“Fundraising is frankly very easy if you’re doing it around meeting people, and you’re willing to invest the time to see what they care about, what their values are,” he said. “It’s just like going to a great restaurant. Give them a good menu. Maybe they want a full, three-course meal or maybe they just want a salad. In other words, find out what people really care about and then give them something they might try.”

He doesn’t think he’s done everything right, he added—that the gallery has earned “a gentleman’s C minus” for diversity of its staff, despite student guides from different racial, socioeconomic and national backgrounds. Earlier this year, graduate gallery guides raised concerns with their training, noting that a rotating cast of white curators and educators did not reflect them, or the students and community members they often found themselves talking to.

They aren’t wrong: in the past five years, the already-small number of curatorial and administrative staff members of color has shrunk, with only one (Japan Foundation Associate Curator of Japanese Art Sadako Ohki) remaining. But Reynolds said he thinks that Weil, paired with returning students who used the gallery as their training ground, will lead to a more equitable future for the museum. 

Outside of the gallery, he said he wants to see more New Haveners with resources investing in city institutions that need them. During his 20 years in New Haven, he said he’s gotten to know the city’s smaller artistic institutions and forged relationships with local artists including Winfred Rembert and more recently Titus Kaphar, both of whom now have works in the gallery’s collection. (Rembert was also the subject of a two-man exhibition in 2000, early into Reynolds’ tenure).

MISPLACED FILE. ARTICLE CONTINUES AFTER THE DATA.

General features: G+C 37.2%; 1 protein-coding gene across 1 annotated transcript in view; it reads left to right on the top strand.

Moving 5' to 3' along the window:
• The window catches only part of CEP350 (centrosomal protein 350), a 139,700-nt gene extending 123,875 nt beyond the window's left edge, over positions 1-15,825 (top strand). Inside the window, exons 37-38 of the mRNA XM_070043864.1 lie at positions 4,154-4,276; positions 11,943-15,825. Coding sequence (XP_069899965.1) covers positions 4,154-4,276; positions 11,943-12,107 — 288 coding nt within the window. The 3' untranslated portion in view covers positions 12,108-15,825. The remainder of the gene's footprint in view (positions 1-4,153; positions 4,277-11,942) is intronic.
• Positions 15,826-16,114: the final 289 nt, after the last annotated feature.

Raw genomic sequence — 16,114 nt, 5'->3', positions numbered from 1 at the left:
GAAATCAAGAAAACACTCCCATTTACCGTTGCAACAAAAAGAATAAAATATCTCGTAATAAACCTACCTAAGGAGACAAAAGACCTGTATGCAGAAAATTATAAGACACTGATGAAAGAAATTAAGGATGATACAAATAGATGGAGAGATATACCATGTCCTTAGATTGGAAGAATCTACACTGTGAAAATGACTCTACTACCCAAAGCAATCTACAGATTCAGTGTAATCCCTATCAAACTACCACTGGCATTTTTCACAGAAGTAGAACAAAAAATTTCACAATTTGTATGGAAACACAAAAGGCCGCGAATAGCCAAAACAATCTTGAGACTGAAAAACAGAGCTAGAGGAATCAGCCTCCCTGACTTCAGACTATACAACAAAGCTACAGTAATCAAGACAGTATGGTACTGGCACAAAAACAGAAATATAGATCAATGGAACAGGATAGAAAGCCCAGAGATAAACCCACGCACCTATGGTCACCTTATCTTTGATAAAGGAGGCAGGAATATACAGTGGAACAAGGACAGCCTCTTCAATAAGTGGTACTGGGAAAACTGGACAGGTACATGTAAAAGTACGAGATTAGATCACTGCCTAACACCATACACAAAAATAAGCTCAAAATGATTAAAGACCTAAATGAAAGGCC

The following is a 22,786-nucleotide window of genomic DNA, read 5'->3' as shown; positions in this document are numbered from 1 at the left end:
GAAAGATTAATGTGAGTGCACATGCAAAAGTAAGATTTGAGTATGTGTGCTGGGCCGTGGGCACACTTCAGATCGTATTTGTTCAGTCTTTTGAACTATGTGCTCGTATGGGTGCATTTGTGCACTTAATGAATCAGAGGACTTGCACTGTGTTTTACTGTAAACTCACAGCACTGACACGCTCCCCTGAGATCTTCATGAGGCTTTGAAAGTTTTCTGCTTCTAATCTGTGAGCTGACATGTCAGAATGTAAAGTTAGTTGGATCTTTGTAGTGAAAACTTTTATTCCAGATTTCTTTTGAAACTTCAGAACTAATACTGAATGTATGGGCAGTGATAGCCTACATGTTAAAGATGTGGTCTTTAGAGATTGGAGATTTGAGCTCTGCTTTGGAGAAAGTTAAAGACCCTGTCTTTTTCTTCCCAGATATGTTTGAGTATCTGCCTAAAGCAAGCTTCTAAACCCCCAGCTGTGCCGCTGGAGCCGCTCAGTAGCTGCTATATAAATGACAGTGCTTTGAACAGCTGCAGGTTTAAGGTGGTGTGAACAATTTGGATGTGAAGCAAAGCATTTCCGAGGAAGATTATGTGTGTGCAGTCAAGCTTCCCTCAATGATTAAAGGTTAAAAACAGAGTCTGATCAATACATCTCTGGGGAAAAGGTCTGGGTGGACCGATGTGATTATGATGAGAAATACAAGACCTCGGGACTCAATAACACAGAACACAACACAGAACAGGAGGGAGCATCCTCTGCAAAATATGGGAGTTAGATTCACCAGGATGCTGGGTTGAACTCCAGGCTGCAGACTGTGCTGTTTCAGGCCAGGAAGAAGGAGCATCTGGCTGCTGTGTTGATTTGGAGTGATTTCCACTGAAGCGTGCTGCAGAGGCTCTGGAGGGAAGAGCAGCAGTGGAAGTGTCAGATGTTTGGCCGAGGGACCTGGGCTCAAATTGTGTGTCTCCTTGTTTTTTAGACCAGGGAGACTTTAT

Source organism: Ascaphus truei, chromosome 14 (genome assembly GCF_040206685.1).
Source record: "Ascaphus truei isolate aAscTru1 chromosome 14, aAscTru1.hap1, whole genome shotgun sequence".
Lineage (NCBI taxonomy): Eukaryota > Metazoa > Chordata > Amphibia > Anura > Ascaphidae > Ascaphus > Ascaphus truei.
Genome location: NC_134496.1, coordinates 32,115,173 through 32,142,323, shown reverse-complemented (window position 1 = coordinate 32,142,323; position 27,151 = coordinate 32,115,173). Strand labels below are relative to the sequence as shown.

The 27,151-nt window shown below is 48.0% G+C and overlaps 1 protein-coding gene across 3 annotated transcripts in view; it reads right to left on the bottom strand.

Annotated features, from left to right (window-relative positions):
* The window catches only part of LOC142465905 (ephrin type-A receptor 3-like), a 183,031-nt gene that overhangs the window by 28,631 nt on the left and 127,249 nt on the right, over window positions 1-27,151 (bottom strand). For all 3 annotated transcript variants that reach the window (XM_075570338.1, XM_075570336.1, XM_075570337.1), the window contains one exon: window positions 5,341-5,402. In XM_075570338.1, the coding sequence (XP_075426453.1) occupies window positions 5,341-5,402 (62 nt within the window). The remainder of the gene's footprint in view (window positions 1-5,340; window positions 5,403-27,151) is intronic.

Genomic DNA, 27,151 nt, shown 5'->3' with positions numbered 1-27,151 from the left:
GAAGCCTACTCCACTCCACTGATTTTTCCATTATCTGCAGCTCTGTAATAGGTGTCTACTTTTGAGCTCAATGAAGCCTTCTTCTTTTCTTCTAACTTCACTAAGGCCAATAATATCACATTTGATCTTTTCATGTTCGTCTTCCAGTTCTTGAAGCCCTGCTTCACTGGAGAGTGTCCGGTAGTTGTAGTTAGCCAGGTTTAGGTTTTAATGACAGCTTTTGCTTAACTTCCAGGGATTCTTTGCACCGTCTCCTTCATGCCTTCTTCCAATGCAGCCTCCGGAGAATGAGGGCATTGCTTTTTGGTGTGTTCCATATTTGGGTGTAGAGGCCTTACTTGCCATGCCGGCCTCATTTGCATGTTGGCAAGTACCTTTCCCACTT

In the past year, he’s become close with Branch Manager Diane Brown at the Stetson branch of the New Haven Free Public Library, learning about its $2 million capital campaign for a sort of Stetson 2.0 in the new Q House. He said he’s excited watching plans unfold for Kaphar’s arts incubator NXTHVN nearby. And he thinks New Haveners—or at least, New Haveners who can afford to give—can learn from that example.  

“What I think this town needs to strap it on a little more to be more generous philanthropically,” he said. “Given the wealth that’s here, and given the quality of education … I think we should all think of investing more dollars. If a whole lot of us start giving $1,000 to $5,000 to these places, you change the landscape right away.”

He said he’s noticed a new population springing up downtown—wealthier, and often older, people who are moving into new luxury apartments, and taking advantage of the city’s walkability. Young people who are in tech, and have money to spend. He said he sees potential in asking them to give back to the arts—if institutions know how to feel out the changing city. And he said he's starting with himself, mentioning donations to Stetson and Creative Arts Workshop. 

“What you have to do when you’re running an institution, not that people don’t like change, is when things change, you better figure out how to change too,” he said. “Whether it’s how you use your building or how you reallocate your staff or your money. And if you don’t, you’re gonna die. You’re not gonna prosper.”

“There’s still a lack of confidence philanthropically in this community in terms of its community-based institutions,” he said. “So will I be a cheerleader and advocate for more investment? Yes.”

To watch a conversation between Reynolds and artist Titus Kaphar about New Haven's future, click below: